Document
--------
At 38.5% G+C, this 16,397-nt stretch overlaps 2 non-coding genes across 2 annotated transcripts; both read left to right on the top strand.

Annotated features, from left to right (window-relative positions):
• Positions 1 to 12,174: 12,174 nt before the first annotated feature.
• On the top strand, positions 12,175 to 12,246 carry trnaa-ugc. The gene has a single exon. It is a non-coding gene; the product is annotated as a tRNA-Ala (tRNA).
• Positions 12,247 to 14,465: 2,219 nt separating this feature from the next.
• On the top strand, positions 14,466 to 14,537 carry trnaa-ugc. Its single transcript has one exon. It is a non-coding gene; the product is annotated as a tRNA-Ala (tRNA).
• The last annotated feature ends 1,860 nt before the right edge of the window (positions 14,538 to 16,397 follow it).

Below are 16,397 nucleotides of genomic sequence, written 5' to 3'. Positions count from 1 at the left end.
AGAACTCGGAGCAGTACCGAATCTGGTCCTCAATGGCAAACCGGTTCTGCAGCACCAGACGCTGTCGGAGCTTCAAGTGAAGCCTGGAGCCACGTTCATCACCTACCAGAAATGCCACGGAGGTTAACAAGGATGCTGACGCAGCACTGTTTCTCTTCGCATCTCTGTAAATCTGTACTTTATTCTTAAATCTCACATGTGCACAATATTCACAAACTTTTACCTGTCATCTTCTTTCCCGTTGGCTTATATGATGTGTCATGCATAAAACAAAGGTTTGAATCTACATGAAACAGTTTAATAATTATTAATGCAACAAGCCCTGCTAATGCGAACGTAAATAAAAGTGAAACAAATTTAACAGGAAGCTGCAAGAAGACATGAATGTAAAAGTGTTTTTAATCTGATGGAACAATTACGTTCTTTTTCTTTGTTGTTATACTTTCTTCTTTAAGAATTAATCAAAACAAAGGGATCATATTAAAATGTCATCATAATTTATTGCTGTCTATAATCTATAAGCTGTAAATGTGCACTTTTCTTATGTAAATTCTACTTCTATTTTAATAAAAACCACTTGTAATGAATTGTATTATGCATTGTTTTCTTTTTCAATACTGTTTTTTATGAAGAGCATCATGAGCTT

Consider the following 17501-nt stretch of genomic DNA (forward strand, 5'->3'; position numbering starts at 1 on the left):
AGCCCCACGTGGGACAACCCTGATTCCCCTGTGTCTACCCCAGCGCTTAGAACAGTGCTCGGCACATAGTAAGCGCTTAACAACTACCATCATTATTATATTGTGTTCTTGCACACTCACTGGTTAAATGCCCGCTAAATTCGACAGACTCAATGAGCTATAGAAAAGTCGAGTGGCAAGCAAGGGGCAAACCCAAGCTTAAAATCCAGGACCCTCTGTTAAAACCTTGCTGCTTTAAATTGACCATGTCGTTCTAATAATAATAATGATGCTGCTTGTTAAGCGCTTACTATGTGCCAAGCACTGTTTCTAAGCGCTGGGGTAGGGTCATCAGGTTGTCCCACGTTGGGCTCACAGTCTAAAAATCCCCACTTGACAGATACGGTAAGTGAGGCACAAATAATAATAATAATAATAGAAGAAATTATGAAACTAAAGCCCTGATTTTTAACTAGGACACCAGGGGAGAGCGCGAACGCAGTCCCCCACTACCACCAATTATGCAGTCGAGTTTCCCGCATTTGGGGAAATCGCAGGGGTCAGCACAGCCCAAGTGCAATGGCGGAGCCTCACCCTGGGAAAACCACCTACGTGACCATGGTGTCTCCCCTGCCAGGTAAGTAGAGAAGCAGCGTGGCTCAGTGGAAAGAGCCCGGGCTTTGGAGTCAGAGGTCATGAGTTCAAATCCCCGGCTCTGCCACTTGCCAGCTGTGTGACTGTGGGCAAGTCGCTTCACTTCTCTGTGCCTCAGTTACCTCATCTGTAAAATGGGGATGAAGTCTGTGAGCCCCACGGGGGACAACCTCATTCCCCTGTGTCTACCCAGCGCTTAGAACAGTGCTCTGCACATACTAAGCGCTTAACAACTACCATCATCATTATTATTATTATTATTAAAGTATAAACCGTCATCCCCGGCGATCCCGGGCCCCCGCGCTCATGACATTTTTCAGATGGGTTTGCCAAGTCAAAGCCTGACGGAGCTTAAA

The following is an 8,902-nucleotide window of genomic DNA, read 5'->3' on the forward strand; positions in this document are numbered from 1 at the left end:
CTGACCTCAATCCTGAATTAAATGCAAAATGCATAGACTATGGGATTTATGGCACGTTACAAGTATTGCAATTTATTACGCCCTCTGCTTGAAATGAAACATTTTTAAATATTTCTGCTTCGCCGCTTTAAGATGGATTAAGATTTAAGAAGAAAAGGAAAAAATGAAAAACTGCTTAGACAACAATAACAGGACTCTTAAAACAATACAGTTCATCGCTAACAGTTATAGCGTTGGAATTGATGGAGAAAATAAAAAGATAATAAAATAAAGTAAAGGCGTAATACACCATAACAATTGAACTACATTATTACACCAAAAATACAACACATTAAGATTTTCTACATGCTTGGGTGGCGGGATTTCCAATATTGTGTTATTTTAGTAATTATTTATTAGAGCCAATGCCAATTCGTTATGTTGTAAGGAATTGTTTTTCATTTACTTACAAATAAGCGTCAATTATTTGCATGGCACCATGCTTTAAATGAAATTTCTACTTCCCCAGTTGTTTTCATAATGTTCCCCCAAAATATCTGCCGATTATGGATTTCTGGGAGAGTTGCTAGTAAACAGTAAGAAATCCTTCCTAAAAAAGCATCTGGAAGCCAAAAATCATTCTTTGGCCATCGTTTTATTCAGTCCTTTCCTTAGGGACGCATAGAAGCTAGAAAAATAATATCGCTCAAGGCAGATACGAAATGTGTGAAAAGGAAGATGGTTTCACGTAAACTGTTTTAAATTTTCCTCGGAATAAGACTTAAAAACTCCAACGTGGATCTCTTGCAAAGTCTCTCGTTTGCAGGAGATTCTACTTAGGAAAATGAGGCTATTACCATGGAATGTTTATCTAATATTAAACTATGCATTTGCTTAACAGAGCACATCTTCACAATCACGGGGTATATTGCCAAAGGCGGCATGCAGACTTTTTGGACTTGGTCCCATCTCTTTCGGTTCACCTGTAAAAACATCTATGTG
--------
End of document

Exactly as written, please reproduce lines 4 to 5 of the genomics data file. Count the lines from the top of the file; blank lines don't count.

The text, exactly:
• On the top strand, positions 12,175 to 12,246 carry trnaa-ugc. The gene has a single exon. It is a non-coding gene; the product is annotated as a tRNA-Ala (tRNA).
• Positions 12,247 to 14,465: 2,219 nt separating this feature from the next.